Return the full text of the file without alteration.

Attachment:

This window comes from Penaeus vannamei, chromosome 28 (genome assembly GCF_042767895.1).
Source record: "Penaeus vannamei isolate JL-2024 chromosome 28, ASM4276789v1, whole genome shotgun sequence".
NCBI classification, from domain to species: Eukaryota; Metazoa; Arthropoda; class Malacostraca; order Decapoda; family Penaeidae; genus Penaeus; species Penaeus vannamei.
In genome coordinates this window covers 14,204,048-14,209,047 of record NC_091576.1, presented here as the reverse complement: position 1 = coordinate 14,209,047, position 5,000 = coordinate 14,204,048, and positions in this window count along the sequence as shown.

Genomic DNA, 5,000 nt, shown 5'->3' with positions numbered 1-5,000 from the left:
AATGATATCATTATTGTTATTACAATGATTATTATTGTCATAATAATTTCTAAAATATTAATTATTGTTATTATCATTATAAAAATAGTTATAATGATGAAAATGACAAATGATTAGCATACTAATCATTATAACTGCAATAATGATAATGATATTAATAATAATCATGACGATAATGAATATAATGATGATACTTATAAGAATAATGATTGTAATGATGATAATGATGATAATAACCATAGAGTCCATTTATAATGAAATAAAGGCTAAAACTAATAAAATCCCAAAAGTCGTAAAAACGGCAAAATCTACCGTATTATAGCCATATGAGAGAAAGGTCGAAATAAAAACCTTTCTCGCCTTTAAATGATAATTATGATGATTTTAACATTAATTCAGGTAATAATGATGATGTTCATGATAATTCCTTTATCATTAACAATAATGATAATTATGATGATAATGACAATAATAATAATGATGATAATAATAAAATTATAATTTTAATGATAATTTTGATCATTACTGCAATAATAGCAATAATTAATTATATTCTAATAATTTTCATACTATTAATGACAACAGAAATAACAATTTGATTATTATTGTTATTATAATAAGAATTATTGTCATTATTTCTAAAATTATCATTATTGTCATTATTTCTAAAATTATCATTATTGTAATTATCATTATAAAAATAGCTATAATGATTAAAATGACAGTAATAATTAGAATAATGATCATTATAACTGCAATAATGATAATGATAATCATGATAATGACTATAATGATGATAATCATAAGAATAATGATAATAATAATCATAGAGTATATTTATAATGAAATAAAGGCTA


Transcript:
This window comes from Penaeus vannamei, chromosome 28 (genome assembly GCF_042767895.1).
Source record: "Penaeus vannamei isolate JL-2024 chromosome 28, ASM4276789v1, whole genome shotgun sequence".
NCBI classification, from domain to species: Eukaryota; Metazoa; Arthropoda; class Malacostraca; order Decapoda; family Penaeidae; genus Penaeus; species Penaeus vannamei.
In genome coordinates this window covers 14,204,048-14,209,047 of record NC_091576.1, presented here as the reverse complement: position 1 = coordinate 14,209,047, position 5,000 = coordinate 14,204,048, and positions in this window count along the sequence as shown.

Genomic DNA, 5,000 nt, shown 5'->3' with positions numbered 1-5,000 from the left:
AATGATATCATTATTGTTATTACAATGATTATTATTGTCATAATAATTTCTAAAATATTAATTATTGTTATTATCATTATAAAAATAGTTATAATGATGAAAATGACAAATGATTAGCATACTAATCATTATAACTGCAATAATGATAATGATATTAATAATAATCATGACGATAATGAATATAATGATGATACTTATAAGAATAATGATTGTAATGATGATAATGATGATAATAACCATAGAGTCCATTTATAATGAAATAAAGGCTAAAACTAATAAAATCCCAAAAGTCGTAAAAACGGCAAAATCTACCGTATTATAGCCATATGAGAGAAAGGTCGAAATAAAAACCTTTCTCGCCTTTAAATGATAATTATGATGATTTTAACATTAATTCAGGTAATAATGATGATGTTCATGATAATTCCTTTATCATTAACAATAATGATAATTATGATGATAATGACAATAATAATAATGATGATAATAATAAAATTATAATTTTAATGATAATTTTGATCATTACTGCAATAATAGCAATAATTAATTATATTCTAATAATTTTCATACTATTAATGACAACAGAAATAACAATTTGATTATTATTGTTATTATAATAAGAATTATTGTCATTATTTCTAAAATTATCATTATTGTCATTATTTCTAAAATTATCATTATTGTAATTATCATTATAAAAATAGCTATAATGATTAAAATGACAGTAATAATTAGAATAATGATCATTATAACTGCAATAATGATAATGATAATCATGATAATGACTATAATGATGATAATCATAAGAATAATGATAATAATAATCATAGAGTATATTTATAATGAAATAAAGGCTA